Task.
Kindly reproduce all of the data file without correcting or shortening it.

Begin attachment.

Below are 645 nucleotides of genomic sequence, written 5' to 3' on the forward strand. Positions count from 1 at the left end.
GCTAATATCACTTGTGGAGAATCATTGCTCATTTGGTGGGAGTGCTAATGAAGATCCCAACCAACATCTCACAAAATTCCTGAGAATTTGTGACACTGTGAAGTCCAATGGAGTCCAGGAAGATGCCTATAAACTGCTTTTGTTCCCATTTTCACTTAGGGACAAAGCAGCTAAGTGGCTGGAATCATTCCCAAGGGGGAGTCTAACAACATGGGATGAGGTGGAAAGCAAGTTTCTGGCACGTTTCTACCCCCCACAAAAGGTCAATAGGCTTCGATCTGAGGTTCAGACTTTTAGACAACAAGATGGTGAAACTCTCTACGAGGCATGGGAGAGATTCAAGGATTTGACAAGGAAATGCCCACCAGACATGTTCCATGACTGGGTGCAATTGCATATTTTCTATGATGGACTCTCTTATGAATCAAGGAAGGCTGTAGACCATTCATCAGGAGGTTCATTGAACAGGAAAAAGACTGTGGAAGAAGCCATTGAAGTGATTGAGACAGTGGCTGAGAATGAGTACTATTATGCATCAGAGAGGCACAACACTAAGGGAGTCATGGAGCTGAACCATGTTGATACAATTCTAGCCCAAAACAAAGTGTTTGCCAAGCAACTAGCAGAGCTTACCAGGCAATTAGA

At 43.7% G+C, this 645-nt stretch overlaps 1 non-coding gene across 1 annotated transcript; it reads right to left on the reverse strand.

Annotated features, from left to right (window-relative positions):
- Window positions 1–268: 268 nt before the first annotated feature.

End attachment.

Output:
Below are 645 nucleotides of genomic sequence, written 5' to 3' on the forward strand. Positions count from 1 at the left end.
GCTAATATCACTTGTGGAGAATCATTGCTCATTTGGTGGGAGTGCTAATGAAGATCCCAACCAACATCTCACAAAATTCCTGAGAATTTGTGACACTGTGAAGTCCAATGGAGTCCAGGAAGATGCCTATAAACTGCTTTTGTTCCCATTTTCACTTAGGGACAAAGCAGCTAAGTGGCTGGAATCATTCCCAAGGGGGAGTCTAACAACATGGGATGAGGTGGAAAGCAAGTTTCTGGCACGTTTCTACCCCCCACAAAAGGTCAATAGGCTTCGATCTGAGGTTCAGACTTTTAGACAACAAGATGGTGAAACTCTCTACGAGGCATGGGAGAGATTCAAGGATTTGACAAGGAAATGCCCACCAGACATGTTCCATGACTGGGTGCAATTGCATATTTTCTATGATGGACTCTCTTATGAATCAAGGAAGGCTGTAGACCATTCATCAGGAGGTTCATTGAACAGGAAAAAGACTGTGGAAGAAGCCATTGAAGTGATTGAGACAGTGGCTGAGAATGAGTACTATTATGCATCAGAGAGGCACAACACTAAGGGAGTCATGGAGCTGAACCATGTTGATACAATTCTAGCCCAAAACAAAGTGTTTGCCAAGCAACTAGCAGAGCTTACCAGGCAATTAGA

At 43.7% G+C, this 645-nt stretch overlaps 1 non-coding gene across 1 annotated transcript; it reads right to left on the reverse strand.

Annotated features, from left to right (window-relative positions):
- Window positions 1–268: 268 nt before the first annotated feature.